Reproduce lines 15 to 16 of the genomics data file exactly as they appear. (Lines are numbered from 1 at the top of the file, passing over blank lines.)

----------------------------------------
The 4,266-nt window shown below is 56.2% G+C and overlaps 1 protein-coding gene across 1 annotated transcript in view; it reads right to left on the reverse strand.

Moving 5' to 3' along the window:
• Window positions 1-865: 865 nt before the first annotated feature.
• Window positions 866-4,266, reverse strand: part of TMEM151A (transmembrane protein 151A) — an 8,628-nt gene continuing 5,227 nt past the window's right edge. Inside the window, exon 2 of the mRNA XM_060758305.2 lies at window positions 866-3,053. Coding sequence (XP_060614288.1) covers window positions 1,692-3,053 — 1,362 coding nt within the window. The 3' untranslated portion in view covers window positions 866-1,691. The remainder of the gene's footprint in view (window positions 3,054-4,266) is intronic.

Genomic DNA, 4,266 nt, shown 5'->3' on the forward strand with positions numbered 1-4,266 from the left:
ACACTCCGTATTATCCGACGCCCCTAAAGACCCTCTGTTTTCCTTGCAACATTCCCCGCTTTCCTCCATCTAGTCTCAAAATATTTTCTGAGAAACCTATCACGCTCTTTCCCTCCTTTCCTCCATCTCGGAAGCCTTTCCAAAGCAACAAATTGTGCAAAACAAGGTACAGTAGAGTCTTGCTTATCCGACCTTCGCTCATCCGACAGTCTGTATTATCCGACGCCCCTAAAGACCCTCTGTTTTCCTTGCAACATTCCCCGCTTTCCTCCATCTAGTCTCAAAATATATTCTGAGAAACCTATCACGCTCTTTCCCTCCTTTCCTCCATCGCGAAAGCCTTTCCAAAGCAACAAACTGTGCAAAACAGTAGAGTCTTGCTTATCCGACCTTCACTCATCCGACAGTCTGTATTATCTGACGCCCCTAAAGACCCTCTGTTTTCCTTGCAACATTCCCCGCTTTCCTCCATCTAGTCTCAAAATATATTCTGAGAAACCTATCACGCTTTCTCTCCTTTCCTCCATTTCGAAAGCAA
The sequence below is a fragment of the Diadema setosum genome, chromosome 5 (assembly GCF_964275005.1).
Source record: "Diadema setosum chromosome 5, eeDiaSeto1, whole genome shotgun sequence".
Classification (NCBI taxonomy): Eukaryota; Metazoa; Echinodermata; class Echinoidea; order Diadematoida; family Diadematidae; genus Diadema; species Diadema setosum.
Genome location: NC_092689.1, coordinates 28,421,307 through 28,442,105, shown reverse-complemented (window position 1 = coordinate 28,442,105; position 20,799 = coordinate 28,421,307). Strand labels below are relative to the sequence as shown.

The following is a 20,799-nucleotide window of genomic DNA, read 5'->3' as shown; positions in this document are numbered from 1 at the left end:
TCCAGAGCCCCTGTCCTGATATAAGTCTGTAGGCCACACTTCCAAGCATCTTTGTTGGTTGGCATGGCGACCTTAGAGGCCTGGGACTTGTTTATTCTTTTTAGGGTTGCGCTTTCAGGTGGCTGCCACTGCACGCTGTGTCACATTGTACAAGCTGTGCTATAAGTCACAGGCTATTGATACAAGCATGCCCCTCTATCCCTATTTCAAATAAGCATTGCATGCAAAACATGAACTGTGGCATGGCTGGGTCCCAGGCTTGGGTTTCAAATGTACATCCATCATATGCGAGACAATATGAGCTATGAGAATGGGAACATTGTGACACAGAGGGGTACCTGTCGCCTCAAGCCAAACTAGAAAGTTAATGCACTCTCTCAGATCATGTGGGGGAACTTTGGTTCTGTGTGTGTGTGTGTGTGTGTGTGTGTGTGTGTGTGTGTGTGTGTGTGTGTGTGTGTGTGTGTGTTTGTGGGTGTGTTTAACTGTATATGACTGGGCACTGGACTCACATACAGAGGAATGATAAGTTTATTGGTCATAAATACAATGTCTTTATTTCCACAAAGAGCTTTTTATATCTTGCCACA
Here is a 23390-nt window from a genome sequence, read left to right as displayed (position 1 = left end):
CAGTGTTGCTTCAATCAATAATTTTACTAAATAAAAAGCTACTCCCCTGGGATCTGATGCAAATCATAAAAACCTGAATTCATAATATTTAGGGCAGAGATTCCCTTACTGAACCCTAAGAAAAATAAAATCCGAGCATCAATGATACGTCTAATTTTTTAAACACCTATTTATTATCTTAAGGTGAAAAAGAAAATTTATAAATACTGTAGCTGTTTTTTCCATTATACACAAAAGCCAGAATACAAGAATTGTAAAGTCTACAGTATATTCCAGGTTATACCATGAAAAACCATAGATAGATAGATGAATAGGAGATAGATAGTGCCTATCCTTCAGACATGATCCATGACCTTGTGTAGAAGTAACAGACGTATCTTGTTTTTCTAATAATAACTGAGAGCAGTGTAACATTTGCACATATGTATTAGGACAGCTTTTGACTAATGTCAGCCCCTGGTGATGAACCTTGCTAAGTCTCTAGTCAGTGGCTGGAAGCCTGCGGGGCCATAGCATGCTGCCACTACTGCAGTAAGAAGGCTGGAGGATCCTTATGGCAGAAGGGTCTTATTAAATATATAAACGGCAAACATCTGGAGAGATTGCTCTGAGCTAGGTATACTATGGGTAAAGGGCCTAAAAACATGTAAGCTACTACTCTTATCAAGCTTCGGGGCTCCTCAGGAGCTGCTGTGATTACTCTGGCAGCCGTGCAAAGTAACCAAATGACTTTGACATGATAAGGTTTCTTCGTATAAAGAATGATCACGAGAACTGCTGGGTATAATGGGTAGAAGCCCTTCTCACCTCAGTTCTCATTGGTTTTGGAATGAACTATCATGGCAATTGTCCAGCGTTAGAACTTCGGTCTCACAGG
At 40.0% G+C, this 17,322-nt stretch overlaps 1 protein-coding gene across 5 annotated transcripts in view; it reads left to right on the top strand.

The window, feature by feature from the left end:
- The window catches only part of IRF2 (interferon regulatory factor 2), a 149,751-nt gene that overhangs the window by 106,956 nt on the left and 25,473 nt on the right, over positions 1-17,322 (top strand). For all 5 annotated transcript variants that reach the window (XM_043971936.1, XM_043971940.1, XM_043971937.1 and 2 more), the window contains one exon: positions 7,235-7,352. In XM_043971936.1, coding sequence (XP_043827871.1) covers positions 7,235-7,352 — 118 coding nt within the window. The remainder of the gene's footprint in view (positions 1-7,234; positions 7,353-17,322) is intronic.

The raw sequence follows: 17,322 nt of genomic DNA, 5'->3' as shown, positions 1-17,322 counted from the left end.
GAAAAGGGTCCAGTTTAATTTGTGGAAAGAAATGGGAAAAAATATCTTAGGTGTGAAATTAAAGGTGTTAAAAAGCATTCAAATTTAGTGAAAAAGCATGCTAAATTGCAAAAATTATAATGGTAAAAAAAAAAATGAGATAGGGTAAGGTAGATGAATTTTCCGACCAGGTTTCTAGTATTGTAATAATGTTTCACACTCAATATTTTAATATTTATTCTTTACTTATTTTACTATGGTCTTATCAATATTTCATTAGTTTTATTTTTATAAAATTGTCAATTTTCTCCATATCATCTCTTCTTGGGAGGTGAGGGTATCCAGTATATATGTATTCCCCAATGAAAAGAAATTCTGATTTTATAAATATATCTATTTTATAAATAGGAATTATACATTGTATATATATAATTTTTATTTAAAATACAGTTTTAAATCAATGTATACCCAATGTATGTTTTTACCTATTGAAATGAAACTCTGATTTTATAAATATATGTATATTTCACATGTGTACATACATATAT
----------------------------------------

At 40.0% G+C, this 17,322-nt stretch overlaps 1 protein-coding gene across 5 annotated transcripts in view; it reads left to right on the top strand.

The window, feature by feature from the left end: